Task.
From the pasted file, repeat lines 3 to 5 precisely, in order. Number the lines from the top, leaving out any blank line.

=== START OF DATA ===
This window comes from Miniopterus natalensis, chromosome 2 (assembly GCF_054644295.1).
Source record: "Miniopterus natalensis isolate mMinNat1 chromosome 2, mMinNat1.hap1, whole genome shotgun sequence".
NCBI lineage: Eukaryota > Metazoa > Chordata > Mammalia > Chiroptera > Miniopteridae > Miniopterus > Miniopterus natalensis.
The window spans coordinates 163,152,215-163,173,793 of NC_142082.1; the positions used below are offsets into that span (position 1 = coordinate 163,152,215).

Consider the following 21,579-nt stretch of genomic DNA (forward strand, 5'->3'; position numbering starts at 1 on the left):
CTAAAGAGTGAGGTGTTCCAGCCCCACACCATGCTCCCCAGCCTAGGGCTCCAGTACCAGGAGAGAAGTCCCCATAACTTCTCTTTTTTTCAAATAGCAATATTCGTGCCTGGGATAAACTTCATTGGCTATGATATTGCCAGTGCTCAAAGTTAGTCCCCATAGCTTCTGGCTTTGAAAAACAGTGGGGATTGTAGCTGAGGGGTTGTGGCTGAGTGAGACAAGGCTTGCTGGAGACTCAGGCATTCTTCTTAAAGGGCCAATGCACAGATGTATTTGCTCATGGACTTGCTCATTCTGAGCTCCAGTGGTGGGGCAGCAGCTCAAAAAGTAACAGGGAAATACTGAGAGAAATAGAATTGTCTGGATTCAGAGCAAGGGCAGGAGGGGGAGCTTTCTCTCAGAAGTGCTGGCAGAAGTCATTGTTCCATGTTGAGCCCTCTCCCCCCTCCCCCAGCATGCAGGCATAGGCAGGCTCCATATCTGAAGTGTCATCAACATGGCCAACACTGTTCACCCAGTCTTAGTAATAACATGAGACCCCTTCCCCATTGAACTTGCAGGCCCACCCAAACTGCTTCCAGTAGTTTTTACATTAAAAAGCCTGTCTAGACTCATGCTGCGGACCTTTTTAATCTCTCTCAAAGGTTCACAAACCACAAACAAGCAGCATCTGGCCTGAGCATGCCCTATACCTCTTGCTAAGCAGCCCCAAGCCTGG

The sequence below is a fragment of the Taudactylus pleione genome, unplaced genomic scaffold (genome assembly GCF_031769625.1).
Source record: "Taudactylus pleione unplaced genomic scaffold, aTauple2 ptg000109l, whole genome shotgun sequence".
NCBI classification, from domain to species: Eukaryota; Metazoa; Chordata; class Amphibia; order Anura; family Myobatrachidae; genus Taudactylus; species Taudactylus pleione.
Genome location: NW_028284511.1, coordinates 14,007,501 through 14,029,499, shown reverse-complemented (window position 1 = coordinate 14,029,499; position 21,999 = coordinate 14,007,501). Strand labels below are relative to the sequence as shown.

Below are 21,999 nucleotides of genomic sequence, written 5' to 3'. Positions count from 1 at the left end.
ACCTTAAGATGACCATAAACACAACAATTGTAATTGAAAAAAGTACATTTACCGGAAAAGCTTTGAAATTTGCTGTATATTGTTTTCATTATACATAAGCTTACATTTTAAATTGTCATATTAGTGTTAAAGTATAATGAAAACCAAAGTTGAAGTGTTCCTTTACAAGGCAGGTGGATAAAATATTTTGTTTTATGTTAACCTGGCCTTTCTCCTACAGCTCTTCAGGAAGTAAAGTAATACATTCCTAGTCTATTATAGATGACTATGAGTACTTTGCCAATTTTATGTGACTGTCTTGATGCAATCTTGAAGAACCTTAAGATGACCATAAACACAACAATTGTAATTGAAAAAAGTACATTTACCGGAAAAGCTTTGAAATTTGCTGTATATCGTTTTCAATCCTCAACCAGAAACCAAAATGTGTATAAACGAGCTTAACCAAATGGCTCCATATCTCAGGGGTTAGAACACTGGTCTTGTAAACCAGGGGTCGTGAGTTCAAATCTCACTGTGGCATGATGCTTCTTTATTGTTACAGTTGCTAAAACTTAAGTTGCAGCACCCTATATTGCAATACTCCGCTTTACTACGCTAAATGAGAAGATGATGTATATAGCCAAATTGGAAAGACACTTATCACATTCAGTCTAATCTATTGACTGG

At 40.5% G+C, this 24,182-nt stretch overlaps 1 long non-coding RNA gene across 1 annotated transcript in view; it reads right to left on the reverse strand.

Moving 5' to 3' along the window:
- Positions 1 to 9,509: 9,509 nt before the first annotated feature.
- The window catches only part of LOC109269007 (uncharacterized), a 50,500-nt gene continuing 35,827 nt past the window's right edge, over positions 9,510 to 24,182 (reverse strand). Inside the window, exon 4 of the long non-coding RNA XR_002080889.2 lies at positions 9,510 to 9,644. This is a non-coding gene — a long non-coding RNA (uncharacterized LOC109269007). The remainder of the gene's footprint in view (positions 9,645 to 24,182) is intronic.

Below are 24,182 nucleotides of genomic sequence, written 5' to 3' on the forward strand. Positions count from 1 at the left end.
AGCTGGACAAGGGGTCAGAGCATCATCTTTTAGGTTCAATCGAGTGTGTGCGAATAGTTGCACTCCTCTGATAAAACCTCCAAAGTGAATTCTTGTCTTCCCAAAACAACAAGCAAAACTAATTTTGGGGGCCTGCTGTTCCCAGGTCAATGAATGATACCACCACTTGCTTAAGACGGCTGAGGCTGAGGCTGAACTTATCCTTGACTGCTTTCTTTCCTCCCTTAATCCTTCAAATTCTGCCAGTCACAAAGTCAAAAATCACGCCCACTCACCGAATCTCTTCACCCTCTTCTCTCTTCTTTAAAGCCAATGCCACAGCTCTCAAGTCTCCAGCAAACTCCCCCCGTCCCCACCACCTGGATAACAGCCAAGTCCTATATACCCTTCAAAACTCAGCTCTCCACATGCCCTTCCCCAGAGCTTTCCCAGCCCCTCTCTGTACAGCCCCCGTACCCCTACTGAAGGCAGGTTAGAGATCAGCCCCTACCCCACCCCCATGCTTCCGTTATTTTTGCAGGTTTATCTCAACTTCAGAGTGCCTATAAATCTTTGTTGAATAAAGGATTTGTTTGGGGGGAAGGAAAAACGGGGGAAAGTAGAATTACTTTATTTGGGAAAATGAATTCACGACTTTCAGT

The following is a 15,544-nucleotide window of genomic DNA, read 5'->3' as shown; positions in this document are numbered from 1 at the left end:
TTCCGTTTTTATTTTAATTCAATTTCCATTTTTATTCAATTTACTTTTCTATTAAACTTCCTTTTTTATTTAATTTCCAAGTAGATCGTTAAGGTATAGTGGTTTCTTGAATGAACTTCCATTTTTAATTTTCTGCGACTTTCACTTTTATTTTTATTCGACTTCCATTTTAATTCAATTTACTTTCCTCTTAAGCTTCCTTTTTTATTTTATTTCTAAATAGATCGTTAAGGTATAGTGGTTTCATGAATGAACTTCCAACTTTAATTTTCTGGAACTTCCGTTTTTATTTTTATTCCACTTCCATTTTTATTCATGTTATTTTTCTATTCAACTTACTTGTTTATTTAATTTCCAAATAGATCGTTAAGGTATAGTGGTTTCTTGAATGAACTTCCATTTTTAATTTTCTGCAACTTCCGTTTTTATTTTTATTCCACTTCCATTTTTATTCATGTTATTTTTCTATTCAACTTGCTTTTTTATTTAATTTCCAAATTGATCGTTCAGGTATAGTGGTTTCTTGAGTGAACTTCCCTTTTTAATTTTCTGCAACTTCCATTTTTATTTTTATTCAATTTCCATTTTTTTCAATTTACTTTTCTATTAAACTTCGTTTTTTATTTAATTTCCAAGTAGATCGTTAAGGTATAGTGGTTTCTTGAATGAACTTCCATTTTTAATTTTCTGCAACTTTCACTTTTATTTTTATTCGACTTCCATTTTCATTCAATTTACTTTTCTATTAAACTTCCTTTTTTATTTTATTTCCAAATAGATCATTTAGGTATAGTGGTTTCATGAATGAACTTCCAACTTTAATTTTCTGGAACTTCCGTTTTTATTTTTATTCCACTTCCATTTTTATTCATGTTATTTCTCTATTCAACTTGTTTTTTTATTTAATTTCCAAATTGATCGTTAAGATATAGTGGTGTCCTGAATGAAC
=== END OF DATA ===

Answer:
NCBI lineage: Eukaryota > Metazoa > Chordata > Mammalia > Chiroptera > Miniopteridae > Miniopterus > Miniopterus natalensis.
The window spans coordinates 163,152,215-163,173,793 of NC_142082.1; the positions used below are offsets into that span (position 1 = coordinate 163,152,215).

Consider the following 21,579-nt stretch of genomic DNA (forward strand, 5'->3'; position numbering starts at 1 on the left):